There are tons of questions, answers, articles, papers, cartoons etc. on the subject of how to choose a password in such a way that it's difficult to guess or crack with a dictionary-based attack.
I don't understand why a system would allow me to try that kind of attack in the first place, so I'm wondering what it is that I am missing about that type of attack - or any other type of attack that entails trying gazillions of different passwords until one works.
Why would anyone want a system to allow hundreds or even millions of login attempts with the same username and different passwords in a relatively short amount of time? I appreciate to be given some slack if I can't remember my password or if I miss the right key when I type it, but I don't need - nor want - to be allowed to try and fail 100 times with the same username, and at full speed.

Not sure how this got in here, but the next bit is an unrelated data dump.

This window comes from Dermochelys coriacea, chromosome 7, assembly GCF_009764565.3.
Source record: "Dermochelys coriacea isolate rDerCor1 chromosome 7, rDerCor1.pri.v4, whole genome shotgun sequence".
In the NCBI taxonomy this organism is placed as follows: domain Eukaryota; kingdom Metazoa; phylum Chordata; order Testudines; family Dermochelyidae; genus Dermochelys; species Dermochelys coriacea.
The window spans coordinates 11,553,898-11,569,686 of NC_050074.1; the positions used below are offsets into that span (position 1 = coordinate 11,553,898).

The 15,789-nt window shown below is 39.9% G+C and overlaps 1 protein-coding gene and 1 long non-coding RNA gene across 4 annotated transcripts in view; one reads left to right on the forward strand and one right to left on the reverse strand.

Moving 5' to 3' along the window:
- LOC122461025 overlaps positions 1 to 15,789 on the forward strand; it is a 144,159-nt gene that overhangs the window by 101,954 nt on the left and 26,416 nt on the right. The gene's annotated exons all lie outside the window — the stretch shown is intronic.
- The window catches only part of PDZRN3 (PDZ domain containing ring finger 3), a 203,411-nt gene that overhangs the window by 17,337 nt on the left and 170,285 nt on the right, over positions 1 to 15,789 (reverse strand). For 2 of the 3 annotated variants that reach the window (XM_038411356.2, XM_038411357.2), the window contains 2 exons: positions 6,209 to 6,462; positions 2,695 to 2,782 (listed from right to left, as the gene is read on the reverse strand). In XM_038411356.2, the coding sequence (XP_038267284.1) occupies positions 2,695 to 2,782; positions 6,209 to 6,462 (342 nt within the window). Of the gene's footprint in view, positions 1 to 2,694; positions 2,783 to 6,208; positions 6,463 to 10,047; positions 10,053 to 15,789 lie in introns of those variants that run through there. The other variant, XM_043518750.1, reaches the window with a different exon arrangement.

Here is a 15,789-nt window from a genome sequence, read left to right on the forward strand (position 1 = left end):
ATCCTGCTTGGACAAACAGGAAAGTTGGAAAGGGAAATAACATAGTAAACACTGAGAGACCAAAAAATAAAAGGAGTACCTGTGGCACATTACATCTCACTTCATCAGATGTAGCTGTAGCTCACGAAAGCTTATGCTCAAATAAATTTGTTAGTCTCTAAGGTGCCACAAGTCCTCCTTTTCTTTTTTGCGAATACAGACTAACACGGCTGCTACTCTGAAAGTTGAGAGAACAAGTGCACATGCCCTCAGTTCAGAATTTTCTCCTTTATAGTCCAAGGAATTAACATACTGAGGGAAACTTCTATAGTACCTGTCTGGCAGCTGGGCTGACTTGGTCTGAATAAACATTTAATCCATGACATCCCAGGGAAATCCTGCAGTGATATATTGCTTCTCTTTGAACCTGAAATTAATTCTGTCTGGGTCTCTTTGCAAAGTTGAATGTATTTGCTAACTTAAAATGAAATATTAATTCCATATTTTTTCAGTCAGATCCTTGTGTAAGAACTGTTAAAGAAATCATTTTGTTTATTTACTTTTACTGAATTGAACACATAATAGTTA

In other words, how difficult would it be to design a system such that after a failed login attempt the next one cannot take place before an amount of time is elapsed that is proportional to the number of failed logins for that username? I'm thinking tenths of seconds or something like one more second per each failed attempt, which would not impact a real user's attempts but in my understanding would severely limit the feasibility of dictionary attacks.
In general, except a few niches that I can imagine to exist, wouldn't it be relatively trivial and harmless for the vast majority of systems to make this kind of attacks unfeasible?